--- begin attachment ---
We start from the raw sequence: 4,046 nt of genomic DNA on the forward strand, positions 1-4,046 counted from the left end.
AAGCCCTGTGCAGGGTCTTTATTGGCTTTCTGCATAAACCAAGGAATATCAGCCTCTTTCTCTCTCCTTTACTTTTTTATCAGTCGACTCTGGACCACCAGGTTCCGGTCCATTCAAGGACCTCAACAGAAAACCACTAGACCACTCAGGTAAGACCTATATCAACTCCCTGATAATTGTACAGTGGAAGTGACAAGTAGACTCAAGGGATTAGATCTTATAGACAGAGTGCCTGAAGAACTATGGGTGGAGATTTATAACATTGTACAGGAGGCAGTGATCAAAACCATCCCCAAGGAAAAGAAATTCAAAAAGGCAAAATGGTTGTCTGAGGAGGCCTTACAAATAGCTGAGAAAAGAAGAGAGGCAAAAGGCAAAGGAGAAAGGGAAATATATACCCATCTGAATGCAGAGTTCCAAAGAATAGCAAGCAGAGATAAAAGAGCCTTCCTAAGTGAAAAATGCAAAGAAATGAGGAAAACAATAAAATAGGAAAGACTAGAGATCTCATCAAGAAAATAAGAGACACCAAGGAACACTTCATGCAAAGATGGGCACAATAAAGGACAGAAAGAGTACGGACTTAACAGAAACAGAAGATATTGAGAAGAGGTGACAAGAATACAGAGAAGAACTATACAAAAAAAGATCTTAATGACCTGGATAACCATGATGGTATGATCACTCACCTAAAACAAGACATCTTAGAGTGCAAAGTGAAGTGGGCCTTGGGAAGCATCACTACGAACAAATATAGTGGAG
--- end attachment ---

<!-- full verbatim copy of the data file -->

We start from the raw sequence: 4,046 nt of genomic DNA on the forward strand, positions 1-4,046 counted from the left end.
AAGCCCTGTGCAGGGTCTTTATTGGCTTTCTGCATAAACCAAGGAATATCAGCCTCTTTCTCTCTCCTTTACTTTTTTATCAGTCGACTCTGGACCACCAGGTTCCGGTCCATTCAAGGACCTCAACAGAAAACCACTAGACCACTCAGGTAAGACCTATATCAACTCCCTGATAATTGTACAGTGGAAGTGACAAGTAGACTCAAGGGATTAGATCTTATAGACAGAGTGCCTGAAGAACTATGGGTGGAGATTTATAACATTGTACAGGAGGCAGTGATCAAAACCATCCCCAAGGAAAAGAAATTCAAAAAGGCAAAATGGTTGTCTGAGGAGGCCTTACAAATAGCTGAGAAAAGAAGAGAGGCAAAAGGCAAAGGAGAAAGGGAAATATATACCCATCTGAATGCAGAGTTCCAAAGAATAGCAAGCAGAGATAAAAGAGCCTTCCTAAGTGAAAAATGCAAAGAAATGAGGAAAACAATAAAATAGGAAAGACTAGAGATCTCATCAAGAAAATAAGAGACACCAAGGAACACTTCATGCAAAGATGGGCACAATAAAGGACAGAAAGAGTACGGACTTAACAGAAACAGAAGATATTGAGAAGAGGTGACAAGAATACAGAGAAGAACTATACAAAAAAAGATCTTAATGACCTGGATAACCATGATGGTATGATCACTCACCTAAAACAAGACATCTTAGAGTGCAAAGTGAAGTGGGCCTTGGGAAGCATCACTACGAACAAATATAGTGGAG